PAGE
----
The sun is out today, for the first time in several weeks. I could tell that everyone was getting a little anxious with all of the grey days that we have had. It was mentioned more than once on our local radio station, WTIP. When they start talking about it there, we know that it is worth mentioning. This is the first sunshine we've seen in the new year.
While in my room yesterday to do a chore, I happened to glance out the window to see three wolves on the Canadian side of the lake. Two were resting right on the ice, near the island. The third wolf was traversing from east to west, a couple hundred yards behind his companions. Whenever I see wolves on the ice, I tend to drop everything I'm doing, grab the binoculars, and watch them. This first happened in my earliest years up here. I remember seeing two of them out there on Christmas Eve, and I couldn't stop watching, no matter what else had to be done that day. When I see them in the morning like this, especially if they are in no hurry to get anywhere, I imagine that they are relaxing after a long night's work of hunting and gathering. In most cases, they have just finished attacking and eating their fill of a deer from the south side of Gunflint Lake. We see evidence of this in the form of discarded carcasses, first devoured by the wolves, and then picked clean by the ravens. We've learned to notice when a group of ravens is gathered on the ice or in the woods. It often means that a fresh kill is nearby. Though not a pretty sight, it is a part of nature's ways, the food chain, and it means that we will continue to see magnificent creatures like the wolves.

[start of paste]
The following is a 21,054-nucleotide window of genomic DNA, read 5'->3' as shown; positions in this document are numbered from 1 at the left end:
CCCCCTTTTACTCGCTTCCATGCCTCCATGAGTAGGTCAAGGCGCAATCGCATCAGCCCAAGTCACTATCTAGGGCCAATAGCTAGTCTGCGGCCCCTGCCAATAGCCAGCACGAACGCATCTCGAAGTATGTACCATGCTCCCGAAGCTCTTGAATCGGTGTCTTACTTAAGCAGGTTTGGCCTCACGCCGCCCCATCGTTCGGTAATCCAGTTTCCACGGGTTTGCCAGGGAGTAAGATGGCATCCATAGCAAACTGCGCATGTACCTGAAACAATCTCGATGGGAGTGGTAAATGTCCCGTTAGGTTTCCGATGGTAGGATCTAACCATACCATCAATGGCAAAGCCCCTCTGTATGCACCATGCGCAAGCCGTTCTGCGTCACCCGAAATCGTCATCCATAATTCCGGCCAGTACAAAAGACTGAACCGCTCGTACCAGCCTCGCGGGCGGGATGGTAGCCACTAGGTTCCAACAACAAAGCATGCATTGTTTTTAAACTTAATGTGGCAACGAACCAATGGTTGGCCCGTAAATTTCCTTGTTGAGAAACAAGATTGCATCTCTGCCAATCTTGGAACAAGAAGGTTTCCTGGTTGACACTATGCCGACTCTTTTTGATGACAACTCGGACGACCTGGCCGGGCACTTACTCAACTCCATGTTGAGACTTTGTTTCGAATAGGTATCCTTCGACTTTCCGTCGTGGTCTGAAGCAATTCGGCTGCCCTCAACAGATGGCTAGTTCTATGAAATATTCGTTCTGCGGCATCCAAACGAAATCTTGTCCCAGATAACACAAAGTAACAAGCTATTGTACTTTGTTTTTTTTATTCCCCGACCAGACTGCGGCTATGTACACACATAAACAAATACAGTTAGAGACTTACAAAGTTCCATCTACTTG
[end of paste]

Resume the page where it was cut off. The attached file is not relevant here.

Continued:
While Greg was out plowing today, he, too, got to see a wolf. This one was on the road ahead of him. As he approached, it headed down the driveway of a neighbor. Greg got a good look at it as it ran off. He said that it was very large and it had a full bushy tail. Another wolf report came from our friends who have a home up on Seagull Lake. For the first time that they know of, a pack of wolves now lives in the vicinity. Someone saw five of them resting on the ice of Seagull, and others have seen them running on the ice and in the woods. One person saw a lone wolf chase a deer out on to the ice, and despite its best efforts, the deer escaped. The deer seem to have widened their range since the blowdown occurred, and we are now seeing this in the increasing number of wolf packs as well.
On Saturday, I asked Robert to head out on the ice to check on the thickness of it. We haven't had a lot of cold weather, and several people have been asking how the ice is coming along. Twenty yards out, Robert punched his first hole through, and it was about eight inches. He went twenty more yards out, and it was six inches thick. I have seen snowmobiles travelling slowly around the south shore of the lake, but still none out in the middle. But I figure if the wolves are out there, it must be improving. The morning temp today was 17, and then we dropped to fourteen. This will help, but what we'd really like are some cold nights.
The winter hasn't stopped Robert from working outside on his '67 Mustang. On Saturday, he removed the old transmission, and then installed a different one. He is working under the canopy that houses the sawmill, so while he has a roof above him, he is still subject to the elements. Gotta love a car to want to do that!
The groomer is out and running today, thanks to a fresh batch of snow. I hope to try those fresh tracks yet this afternoon, as I hear they are doing the Lonely Lake trail. It's just too nice to stay indoors.